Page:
Cox is in no danger of losing a cable channel anytime soon

No disputes on horizon for Cox like the ones other cable companies faced.

Published: Saturday, January 16, 2010 at 6:01 a.m.
Last Modified: Friday, January 15, 2010 at 11:38 p.m.

The scenario had the potential to create apoplexy in parts of the Gator Nation.

Fox threatened to go off the air at midnight on Jan. 1, the day of the Sugar Bowl and Tim Tebow's last game, when negotiations broke down with Time Warner Cable/Bright House Networks over increased retransmission fees sought by Fox.

Two Gator fans in Orlando even sought an injunction to prevent that from happening, citing the irreparable harm it would inflict, before a judge threw the case out.

Fox granted a brief extension and reached a final agreement with the cable operators later that day, with no disruption.

The public dispute was one of several nationwide as agreements expired at the end of the year between cable carriers and broadcast networks or cable channel programmers.

Networks and cable programmers faced with increasing costs of producing shows and shrinking advertising revenues are seeking higher fees from cable carriers fighting to hold down the costs they pass on to customers already squeezed by the economy.

Broadcast networks are particularly squeezed since advertising has been their sole source of revenue, while cable programmers also have subscription fees.

Cox Communications - the largest cable operator in Alachua and Marion counties - is in no danger of losing a channel anytime soon, company representatives said.

The company negotiated a number of multi-year deals at the end of 2008 and beginning of 2009, said Mike Giampietro, vice president and general manager of Cox Central Florida.

Most recently, the company completed a deal last week with Viacom, which owns Nickelodeon, Comedy Central, MTV, VH1, BET and other channels, said spokesman David Grabert from the Atlanta headquarters.

Giampietro recalls a public dispute about five years ago when Cox pushed back as ESPN sought to double or triple its rates. ESPN eventually settled for a lower increase, he said.

ESPN is one of the cable channels operators don't dare go without, said Amy Jo Coffey, assistant professor of telecommunications at the University of Florida, who also counts CNN and Fox News as essential.

"In some cases the cable programmer does have the upper hand," she said.

But for others, the carrier may be willing to accept the number of customers upset by losing a channel compared with the business considerations of raising costs to keep it, she said.

Last summer, Tampa Bay Rays games were pulled from Fox-owned Sun Sports as Cox refused to pay higher rates for a 75-game package. In that case, Sun Sports sought higher fees for one program rather than the whole channel. They came to an agreement in time to show the final 20 games.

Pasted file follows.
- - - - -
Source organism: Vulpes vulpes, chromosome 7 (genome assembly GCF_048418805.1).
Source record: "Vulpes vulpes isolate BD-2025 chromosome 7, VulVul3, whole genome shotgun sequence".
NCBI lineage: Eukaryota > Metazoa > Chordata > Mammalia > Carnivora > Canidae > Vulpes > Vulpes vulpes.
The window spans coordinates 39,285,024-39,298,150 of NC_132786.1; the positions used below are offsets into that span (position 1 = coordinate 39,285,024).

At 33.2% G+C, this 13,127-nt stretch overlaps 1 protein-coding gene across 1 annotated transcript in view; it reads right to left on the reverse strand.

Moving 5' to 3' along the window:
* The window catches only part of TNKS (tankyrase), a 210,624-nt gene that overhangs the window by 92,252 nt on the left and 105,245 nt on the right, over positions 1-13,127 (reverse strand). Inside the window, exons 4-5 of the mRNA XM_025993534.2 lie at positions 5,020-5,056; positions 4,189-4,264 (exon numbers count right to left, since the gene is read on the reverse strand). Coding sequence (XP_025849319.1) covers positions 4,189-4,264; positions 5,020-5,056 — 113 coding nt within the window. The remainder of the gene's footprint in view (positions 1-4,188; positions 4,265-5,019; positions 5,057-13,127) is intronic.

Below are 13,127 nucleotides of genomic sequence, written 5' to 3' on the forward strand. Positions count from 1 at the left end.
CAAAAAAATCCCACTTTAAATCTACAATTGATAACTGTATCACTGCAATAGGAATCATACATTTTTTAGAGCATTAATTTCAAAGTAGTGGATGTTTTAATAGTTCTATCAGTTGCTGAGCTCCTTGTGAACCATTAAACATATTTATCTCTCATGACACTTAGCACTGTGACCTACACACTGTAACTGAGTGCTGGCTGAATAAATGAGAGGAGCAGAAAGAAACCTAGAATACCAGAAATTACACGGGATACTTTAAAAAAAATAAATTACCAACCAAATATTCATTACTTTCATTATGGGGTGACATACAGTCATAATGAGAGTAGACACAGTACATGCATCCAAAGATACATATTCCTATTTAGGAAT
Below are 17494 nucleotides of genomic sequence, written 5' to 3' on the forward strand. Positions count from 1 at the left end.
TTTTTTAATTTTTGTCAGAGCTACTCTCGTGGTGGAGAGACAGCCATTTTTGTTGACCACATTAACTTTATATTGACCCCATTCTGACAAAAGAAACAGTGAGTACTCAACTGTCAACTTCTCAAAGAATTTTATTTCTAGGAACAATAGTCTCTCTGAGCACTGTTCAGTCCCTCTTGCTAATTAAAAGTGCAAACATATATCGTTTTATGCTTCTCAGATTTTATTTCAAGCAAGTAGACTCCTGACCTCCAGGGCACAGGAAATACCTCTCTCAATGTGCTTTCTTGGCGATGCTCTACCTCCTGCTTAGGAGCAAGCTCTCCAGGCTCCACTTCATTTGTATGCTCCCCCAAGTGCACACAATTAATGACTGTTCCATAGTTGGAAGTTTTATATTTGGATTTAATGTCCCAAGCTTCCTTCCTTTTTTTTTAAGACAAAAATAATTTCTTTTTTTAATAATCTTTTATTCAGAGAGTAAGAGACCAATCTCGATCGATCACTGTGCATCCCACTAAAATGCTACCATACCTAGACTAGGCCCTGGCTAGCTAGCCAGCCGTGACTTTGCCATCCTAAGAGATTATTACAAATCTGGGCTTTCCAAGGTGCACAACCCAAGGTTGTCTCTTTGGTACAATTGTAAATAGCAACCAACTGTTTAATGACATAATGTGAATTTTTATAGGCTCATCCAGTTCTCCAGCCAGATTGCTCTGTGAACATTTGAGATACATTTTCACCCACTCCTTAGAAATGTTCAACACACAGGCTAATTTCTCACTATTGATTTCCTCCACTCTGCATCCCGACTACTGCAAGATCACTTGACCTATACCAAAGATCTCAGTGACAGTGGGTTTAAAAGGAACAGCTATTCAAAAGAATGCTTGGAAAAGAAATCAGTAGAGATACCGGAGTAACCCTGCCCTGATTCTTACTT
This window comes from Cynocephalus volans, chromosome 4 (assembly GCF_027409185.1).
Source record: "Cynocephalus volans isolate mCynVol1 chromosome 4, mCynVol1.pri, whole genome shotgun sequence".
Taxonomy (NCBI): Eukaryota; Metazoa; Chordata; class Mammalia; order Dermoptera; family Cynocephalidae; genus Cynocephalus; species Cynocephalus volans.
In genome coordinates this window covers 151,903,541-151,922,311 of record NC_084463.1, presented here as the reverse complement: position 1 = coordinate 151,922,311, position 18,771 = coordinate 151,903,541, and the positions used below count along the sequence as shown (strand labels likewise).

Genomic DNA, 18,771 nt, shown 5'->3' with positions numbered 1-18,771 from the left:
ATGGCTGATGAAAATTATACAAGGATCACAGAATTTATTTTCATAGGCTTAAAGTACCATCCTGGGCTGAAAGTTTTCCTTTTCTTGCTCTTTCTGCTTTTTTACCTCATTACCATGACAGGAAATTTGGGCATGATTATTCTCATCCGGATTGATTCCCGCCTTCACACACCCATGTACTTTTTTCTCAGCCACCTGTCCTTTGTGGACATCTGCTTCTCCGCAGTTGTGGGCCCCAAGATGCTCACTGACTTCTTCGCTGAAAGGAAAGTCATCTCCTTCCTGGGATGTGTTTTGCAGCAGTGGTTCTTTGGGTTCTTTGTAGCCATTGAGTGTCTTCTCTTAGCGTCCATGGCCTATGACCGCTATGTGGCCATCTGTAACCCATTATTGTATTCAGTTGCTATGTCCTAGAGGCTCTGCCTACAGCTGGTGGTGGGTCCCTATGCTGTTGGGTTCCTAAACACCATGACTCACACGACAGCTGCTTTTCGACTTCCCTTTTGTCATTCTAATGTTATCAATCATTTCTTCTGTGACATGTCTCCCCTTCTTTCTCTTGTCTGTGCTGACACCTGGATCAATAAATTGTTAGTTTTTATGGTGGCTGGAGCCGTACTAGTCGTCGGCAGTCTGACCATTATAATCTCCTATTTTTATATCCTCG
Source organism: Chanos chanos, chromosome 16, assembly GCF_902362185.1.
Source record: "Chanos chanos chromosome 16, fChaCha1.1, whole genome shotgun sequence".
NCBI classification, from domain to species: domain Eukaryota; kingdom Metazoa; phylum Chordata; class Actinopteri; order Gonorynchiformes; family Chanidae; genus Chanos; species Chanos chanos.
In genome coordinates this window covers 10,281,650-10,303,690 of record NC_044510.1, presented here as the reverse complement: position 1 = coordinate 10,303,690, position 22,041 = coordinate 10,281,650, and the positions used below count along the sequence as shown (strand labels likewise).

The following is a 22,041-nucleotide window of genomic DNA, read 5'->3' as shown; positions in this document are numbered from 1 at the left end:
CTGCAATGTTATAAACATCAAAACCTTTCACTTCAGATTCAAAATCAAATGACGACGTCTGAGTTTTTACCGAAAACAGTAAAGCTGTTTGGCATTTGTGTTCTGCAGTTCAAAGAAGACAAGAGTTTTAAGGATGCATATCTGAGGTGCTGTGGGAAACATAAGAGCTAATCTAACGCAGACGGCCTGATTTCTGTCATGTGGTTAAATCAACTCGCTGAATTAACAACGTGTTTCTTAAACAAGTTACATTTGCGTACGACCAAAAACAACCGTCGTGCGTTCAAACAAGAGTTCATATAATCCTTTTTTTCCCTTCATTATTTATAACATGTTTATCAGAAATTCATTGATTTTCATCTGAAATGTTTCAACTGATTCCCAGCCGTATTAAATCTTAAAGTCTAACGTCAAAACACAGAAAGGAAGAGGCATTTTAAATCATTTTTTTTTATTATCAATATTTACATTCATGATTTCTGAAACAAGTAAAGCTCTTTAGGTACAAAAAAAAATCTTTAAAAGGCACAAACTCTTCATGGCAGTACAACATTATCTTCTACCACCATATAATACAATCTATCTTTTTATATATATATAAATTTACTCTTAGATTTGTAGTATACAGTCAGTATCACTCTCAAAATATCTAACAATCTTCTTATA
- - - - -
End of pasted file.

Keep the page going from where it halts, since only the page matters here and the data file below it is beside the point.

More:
When a channel does go dark, the channel owners often count on public opinion blaming the cable provider. But providers are increasingly taking pre-emptive actions to win the public.

Cox did just that by reaching out to customers in the ESPN dispute, Giampietro said, and had good support in its effort to hold down prices.

"My guess is if we had lost ESPN at 12:01, that support might have changed dramatically," he said.

Last week, CableVision took out a full-page ad in The New York Times after Scripps Networks pulled the Food Network and HGTV from several markets in the Northeast after seeking a $20 million rate increase.

"We didn't take Food Network and HGTV off your TV, Scripps Networks did," the ad said.

"Obviously, they don't care about you, the viewer, as much as they claim to."

Sinclair Broadcasting Group and Mediacom Communicatons Corp. also completed their retransmission agreement on Jan. 7, a day before an eight-day contract extension was set to expire as Sinclair sought higher fees.

While some costs of doing business go up, the recessionary pressures mean programmers and operators are having to cut the costs they can control and operate more efficiently, Giampietro said.

"We've tried very hard not to change prices in this environment and been more aggressive in some of our marketing efforts, deeper promotions," he said.

The number of Gainesville cable subscribers is fairly steady, he said. What has changed is that fewer people are taking the premium channels, "fewer HBOs."

For cable operators nationwide, it's a matter of making costs go up less rather than not at all, he said.

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